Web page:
Law Magazine and Law Rebicw:



No. XIX.


Wrongs and their Remedies ; being a Treatise on the Law of

Torts, by C. G. ADDISON, Esq., of the Inner Temple, Barristerat-Law, author of “ The Law of Contracts." London: 8vo. 1860. (Pp. 852.)


N the eve of long travel_say a journey into the East or to

the prairies of the Far West--every man wishes to obtain some general notion of the nature and character of the climate and productions, the proper manner of visiting, and of dealing with the difficulties of, the region he is seeking. Every one who is asked down by a friend to take a bed, in order to join a great meet of the Pytchley on the morrow, expects to have some account before or about starting, of what is the style of country over which he is about to ride. If Æsculapius, your physician, proposes to submit you to a course of alteratives, you would certainly exact from him some description, in more or less detail, of what you will probably be called upon to do or to suffer during



the continuance of it. Does not a treatise on a subject not treated heretofore, come before the world on pretty much the same conditions ? Is not its author held to be bound to explain something about the outlines, or the general character of his subject, before he plunges the reader into the midst of business ? Especially, one would have thought that an author, on introducing to public notice so occult a subject as that of Tort—the department of law in which, perhaps of all others, imperfect knowledge is discernible among the alumni of Themis--would have held that it would not have shocked taste, or outraged propriety, or sacrificed lucidity, or compromised any one assignable advantage, if he had carefully set out and expounded, in the opening of his book, that preliminary mass of information on various subjects ; ex. gr., what is the nature of a wrong or injuria; what is damnum ; what bona fides; what dolus malus, &c., without which knowledge no one can attempt to pursue the study of Torts without finding himself hampered and embarrassed perpetually. If aid were wanted, aid in abundance might be had, if not from English writers on law-for, as we have said, this subject had never in England been dealt with in a solemn treatisestill from many an old jurist who would shew ample stores to be drawn upon. Cicero might have introduced the reader to right conceptions of the nature of fraud, in some of those passages which have frequently been cited by our judges from the bench; as, for instance, the feigned case which he discusses, of the person arriving at Rhodes with a cargo of wheat in time of famine-is it a fraud in him to take a famine price for his wheat, or tell the Rhodians of the information he is in possession of, viz., that a number of other ships laden with wheat are on their way to the island, and may soon be looked for ?1 What is dolus malus and what is bona fides he would also learn full well, at least as regards preliminary views, from Cicero ;Puffendorf would almost exhaust the subjects of

1 Cicero de Officiis, lib. iii., cap. xii. xiii. (See 6 M. & W. 358, and Bartlett v. Salmon, 6 De G. M. & G. 39.)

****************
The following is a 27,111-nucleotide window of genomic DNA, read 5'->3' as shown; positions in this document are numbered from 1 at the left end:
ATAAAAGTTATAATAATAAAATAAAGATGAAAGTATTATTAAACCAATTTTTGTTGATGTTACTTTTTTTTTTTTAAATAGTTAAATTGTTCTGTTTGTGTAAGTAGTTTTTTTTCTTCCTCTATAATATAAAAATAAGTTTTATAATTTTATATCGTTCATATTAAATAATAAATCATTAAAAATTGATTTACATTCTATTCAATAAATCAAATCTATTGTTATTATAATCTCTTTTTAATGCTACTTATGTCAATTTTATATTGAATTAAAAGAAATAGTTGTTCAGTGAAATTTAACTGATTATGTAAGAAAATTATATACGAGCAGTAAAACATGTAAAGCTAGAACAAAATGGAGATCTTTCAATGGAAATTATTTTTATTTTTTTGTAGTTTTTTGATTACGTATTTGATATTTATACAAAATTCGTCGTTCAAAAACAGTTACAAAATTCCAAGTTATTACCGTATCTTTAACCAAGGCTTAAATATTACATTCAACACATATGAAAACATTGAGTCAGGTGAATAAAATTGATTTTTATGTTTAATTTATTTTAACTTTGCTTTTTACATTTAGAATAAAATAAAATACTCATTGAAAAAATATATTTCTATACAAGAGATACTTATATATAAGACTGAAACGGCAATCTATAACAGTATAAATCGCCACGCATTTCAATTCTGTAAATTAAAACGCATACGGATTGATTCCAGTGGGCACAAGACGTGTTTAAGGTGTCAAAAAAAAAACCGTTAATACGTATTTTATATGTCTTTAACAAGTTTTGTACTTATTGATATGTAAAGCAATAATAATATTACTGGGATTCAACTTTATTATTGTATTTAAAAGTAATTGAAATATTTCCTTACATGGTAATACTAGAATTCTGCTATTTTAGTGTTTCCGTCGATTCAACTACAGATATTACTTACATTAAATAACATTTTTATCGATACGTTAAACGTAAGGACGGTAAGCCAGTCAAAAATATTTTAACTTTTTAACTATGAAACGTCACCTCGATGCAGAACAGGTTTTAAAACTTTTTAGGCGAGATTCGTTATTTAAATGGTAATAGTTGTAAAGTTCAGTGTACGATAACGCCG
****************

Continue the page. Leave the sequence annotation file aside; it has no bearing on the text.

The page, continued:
2 Cic. de Off., lib. iii., cap. xiv, xvii.

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injuria and culpa, or Bentham’s Morals” might hold up a light on occasion; while from Whewell's Elements of Morality wise suggestions crop out abundantly.

It is true that English law, unlike the accurate sciences, does not live in definition; but, nevertheless, who shall say of an author who treats of law that he does less than what is due to the profession, to the public, and to himself, when he takes some pains to make the approaches easy to the adytum--when he smooths the path, if not in the way of definition, at least of such explanation, discussion, and illustration, as leaves no doubt as to the meaning of the terms of art, the terminology and technicals, with which he is about to level the road ? Common sense surely points this course; a proper desire of utility sanctions it; no taste revolts from it; and, on the whole, we repeat that it is no more than what an author owes to the profession, to the public, and to himself. But Mr. Addison has not done it, and therefore, probably, does not feel the pressure of the lastmentioned debt; for that sort of debt, with most men, is no sooner found to be due than it is promptly discharged in full. In the preface we certainly find it stated, that “ Tort, at the present day, in our law denotes a civil wrong, for which compensation in damages is recoverable, in contradistinction to a crime or misdemeanour, which is punished by the criminal law, in the interests of society at large, no compensation being awarded for the individual wrong.” Then the preface proceeds to tell how it is not every injury by one man to another that constitutes a Tort. If, for example, A establishes a school and obtains many scholars, or opens a shop and obtains numerous customers, and B comes and opens a rival school or shop, and draws away A's scholars or customers, an injury has been done to A; but there is no Tort